With more than 765,000 Kiwi kids returning to or starting school in the last few weeks, it’s important parents and caregivers know how much this Government is prioritising their success.

Giving young people the best possible start to their lives through high-quality education is one of the most important investments we can make as a government. This year, that investment will be at its highest ever—over $11 billion. Since 2008/09, the National-led government has increased education funding by 35 per cent while student numbers have increased by only 3.6 per cent.

The facts are these: no previous government has made bigger investments in educating Kiwi kids, and no other OECD country spends a higher proportion of its public spending on education than New Zealand does.

Along with the right funding, schools need the right infrastructure. Since 2008/09, our spending on school property has exceeded $5 billion including around 50 new schools or school expansions, over 30 major redevelopments and hundreds of additional classrooms. These projects are allowing schools across New Zealand to accommodate roll growth and make sure kids are learning in warm, modern classrooms.

Our commitment to education has been demonstrated just this week with Prime Minister Bill English announcing a major redevelopment of Auckland’s Long Bay Primary School and officially opening Christchurch’s state-of-the-art Haeata Community Campus, which will cater to almost 1,000 local kids.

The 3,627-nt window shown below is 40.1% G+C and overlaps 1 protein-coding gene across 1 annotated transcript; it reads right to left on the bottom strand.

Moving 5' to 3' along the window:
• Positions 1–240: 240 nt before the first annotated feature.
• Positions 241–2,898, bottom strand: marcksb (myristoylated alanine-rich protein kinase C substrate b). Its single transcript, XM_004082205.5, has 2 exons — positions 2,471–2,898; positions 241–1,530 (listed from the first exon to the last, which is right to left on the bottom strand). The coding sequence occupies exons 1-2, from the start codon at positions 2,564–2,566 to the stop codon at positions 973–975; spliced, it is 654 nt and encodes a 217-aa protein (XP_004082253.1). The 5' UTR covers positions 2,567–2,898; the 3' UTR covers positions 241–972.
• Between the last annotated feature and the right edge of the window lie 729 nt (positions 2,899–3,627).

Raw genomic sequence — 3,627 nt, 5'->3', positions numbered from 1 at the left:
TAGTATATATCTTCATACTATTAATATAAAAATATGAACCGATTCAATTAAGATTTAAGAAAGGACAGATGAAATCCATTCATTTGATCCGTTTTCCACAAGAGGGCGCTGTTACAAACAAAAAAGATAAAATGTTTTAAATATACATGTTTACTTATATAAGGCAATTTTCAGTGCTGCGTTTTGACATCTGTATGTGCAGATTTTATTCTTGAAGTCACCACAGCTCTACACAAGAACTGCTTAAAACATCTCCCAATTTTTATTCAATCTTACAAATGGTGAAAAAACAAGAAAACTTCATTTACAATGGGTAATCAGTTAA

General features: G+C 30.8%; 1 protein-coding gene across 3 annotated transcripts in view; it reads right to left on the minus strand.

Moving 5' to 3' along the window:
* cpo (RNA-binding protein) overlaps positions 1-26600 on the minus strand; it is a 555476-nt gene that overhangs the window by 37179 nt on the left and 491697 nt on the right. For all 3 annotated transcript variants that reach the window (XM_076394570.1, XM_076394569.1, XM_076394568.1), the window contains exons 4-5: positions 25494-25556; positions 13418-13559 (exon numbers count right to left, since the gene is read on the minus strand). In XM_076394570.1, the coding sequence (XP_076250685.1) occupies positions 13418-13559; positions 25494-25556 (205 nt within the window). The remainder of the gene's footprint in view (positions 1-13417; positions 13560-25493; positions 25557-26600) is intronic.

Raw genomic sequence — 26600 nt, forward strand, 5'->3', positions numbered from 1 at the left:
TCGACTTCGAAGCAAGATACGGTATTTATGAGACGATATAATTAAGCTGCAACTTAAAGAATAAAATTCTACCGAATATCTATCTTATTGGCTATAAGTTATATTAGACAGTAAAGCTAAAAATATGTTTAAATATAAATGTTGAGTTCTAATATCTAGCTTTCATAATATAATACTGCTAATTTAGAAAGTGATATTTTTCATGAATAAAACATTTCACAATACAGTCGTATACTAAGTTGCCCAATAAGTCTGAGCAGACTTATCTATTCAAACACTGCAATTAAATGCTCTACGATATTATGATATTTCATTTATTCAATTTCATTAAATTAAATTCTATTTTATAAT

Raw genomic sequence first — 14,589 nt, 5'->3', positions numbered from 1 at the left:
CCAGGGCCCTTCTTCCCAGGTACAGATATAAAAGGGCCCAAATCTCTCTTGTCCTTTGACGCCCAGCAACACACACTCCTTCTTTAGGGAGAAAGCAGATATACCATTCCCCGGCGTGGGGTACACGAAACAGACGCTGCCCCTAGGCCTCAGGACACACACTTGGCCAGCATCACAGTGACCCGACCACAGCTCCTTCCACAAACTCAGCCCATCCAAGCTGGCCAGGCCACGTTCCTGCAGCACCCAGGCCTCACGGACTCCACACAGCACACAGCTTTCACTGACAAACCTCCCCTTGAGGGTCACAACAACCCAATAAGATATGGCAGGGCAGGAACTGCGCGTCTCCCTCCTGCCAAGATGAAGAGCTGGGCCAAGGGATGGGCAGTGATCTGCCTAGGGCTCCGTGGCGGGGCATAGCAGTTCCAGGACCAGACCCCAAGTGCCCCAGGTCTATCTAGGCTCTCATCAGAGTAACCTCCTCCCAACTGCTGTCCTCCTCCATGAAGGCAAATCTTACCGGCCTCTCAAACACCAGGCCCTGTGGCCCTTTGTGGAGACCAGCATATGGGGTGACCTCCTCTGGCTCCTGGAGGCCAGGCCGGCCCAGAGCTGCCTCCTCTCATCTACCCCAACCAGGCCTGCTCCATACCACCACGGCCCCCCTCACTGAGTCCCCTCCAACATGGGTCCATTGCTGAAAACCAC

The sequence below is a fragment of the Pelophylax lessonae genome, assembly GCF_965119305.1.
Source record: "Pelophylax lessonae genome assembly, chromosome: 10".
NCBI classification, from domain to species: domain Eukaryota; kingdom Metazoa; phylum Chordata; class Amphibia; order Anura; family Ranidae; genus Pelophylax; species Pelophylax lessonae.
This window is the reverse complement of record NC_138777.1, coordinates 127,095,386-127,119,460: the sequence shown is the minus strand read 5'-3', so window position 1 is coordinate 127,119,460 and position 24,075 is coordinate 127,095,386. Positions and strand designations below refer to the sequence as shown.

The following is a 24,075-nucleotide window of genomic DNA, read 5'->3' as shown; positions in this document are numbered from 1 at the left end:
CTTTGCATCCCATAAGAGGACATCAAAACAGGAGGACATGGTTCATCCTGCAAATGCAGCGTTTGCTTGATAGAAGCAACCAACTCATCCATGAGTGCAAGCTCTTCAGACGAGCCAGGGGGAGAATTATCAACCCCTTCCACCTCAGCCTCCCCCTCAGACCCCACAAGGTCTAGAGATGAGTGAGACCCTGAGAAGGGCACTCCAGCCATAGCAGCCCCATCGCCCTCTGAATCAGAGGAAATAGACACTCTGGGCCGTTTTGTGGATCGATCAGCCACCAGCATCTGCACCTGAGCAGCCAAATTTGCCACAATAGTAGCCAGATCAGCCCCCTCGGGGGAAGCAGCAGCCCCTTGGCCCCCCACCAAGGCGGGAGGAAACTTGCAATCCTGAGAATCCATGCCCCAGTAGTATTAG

Getting the most from our education system is not solely about how much we spend – it’s about making sure funding is going to those who need it the most. This is why we have taken a more student-focused approach to operational funding. Instead of distributing operational grants to every school, the fund is being targeted to schools with students most at risk of underachievement. Not only have operational grants increased under our government, but this funding is now being used to ensure our most at-risk young people have access to the resources they need to succeed at school.

Our government owes it to parents, taxpayers and young people to make sure everyone is getting the most out of our education system and—like the rest of the public sector—every school needs to think smarter about how to use their funding.

Getting a return on the government’s $11 billion investment means young people are succeeding and our economy is benefitting from a new generation of high-achieving young Kiwis.